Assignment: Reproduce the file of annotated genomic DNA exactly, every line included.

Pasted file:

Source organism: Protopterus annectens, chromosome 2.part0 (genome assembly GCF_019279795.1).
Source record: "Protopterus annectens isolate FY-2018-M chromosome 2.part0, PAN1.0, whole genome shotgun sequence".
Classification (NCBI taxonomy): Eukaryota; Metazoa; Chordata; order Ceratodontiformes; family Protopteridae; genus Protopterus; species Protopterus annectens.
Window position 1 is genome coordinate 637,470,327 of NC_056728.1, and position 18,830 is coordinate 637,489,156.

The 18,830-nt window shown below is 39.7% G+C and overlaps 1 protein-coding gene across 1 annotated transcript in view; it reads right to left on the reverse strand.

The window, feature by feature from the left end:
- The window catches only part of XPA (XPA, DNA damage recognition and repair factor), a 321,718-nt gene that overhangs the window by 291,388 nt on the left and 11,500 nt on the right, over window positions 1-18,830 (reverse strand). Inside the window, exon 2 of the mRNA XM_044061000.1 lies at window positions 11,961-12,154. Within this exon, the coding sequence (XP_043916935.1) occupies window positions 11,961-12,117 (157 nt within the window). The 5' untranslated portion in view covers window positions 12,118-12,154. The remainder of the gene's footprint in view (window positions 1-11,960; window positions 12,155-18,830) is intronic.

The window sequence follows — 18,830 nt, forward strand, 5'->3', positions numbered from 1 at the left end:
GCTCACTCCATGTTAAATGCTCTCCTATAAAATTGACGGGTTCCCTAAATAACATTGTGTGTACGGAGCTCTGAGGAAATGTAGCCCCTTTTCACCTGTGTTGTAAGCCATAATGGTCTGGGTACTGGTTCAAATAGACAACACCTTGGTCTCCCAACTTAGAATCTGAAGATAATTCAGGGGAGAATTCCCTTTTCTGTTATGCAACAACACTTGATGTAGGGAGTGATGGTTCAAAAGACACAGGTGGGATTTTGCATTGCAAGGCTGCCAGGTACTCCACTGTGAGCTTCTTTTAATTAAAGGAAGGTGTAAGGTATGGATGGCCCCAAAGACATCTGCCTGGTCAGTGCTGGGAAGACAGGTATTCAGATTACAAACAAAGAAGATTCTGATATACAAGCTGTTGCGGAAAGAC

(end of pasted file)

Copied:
Source organism: Protopterus annectens, chromosome 2.part0 (genome assembly GCF_019279795.1).
Source record: "Protopterus annectens isolate FY-2018-M chromosome 2.part0, PAN1.0, whole genome shotgun sequence".
Classification (NCBI taxonomy): Eukaryota; Metazoa; Chordata; order Ceratodontiformes; family Protopteridae; genus Protopterus; species Protopterus annectens.
Window position 1 is genome coordinate 637,470,327 of NC_056728.1, and position 18,830 is coordinate 637,489,156.

The 18,830-nt window shown below is 39.7% G+C and overlaps 1 protein-coding gene across 1 annotated transcript in view; it reads right to left on the reverse strand.

The window, feature by feature from the left end:
- The window catches only part of XPA (XPA, DNA damage recognition and repair factor), a 321,718-nt gene that overhangs the window by 291,388 nt on the left and 11,500 nt on the right, over window positions 1-18,830 (reverse strand). Inside the window, exon 2 of the mRNA XM_044061000.1 lies at window positions 11,961-12,154. Within this exon, the coding sequence (XP_043916935.1) occupies window positions 11,961-12,117 (157 nt within the window). The 5' untranslated portion in view covers window positions 12,118-12,154. The remainder of the gene's footprint in view (window positions 1-11,960; window positions 12,155-18,830) is intronic.

The window sequence follows — 18,830 nt, forward strand, 5'->3', positions numbered from 1 at the left end:
GCTCACTCCATGTTAAATGCTCTCCTATAAAATTGACGGGTTCCCTAAATAACATTGTGTGTACGGAGCTCTGAGGAAATGTAGCCCCTTTTCACCTGTGTTGTAAGCCATAATGGTCTGGGTACTGGTTCAAATAGACAACACCTTGGTCTCCCAACTTAGAATCTGAAGATAATTCAGGGGAGAATTCCCTTTTCTGTTATGCAACAACACTTGATGTAGGGAGTGATGGTTCAAAAGACACAGGTGGGATTTTGCATTGCAAGGCTGCCAGGTACTCCACTGTGAGCTTCTTTTAATTAAAGGAAGGTGTAAGGTATGGATGGCCCCAAAGACATCTGCCTGGTCAGTGCTGGGAAGACAGGTATTCAGATTACAAACAAAGAAGATTCTGATATACAAGCTGTTGCGGAAAGAC